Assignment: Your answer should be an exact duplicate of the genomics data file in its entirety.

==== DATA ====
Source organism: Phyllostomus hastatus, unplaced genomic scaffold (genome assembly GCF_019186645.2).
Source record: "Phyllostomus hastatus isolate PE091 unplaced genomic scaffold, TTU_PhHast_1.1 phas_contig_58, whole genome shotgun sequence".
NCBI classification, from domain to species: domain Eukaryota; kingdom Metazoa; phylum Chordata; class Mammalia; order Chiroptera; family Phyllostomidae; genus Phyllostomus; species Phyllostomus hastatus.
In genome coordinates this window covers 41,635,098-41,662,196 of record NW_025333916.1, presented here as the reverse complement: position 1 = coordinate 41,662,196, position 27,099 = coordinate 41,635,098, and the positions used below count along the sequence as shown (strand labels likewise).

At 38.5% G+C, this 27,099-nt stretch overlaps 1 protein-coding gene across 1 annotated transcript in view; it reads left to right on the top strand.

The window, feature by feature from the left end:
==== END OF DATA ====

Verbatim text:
Source organism: Phyllostomus hastatus, unplaced genomic scaffold (genome assembly GCF_019186645.2).
Source record: "Phyllostomus hastatus isolate PE091 unplaced genomic scaffold, TTU_PhHast_1.1 phas_contig_58, whole genome shotgun sequence".
NCBI classification, from domain to species: domain Eukaryota; kingdom Metazoa; phylum Chordata; class Mammalia; order Chiroptera; family Phyllostomidae; genus Phyllostomus; species Phyllostomus hastatus.
In genome coordinates this window covers 41,635,098-41,662,196 of record NW_025333916.1, presented here as the reverse complement: position 1 = coordinate 41,662,196, position 27,099 = coordinate 41,635,098, and the positions used below count along the sequence as shown (strand labels likewise).

At 38.5% G+C, this 27,099-nt stretch overlaps 1 protein-coding gene across 1 annotated transcript in view; it reads left to right on the top strand.

The window, feature by feature from the left end: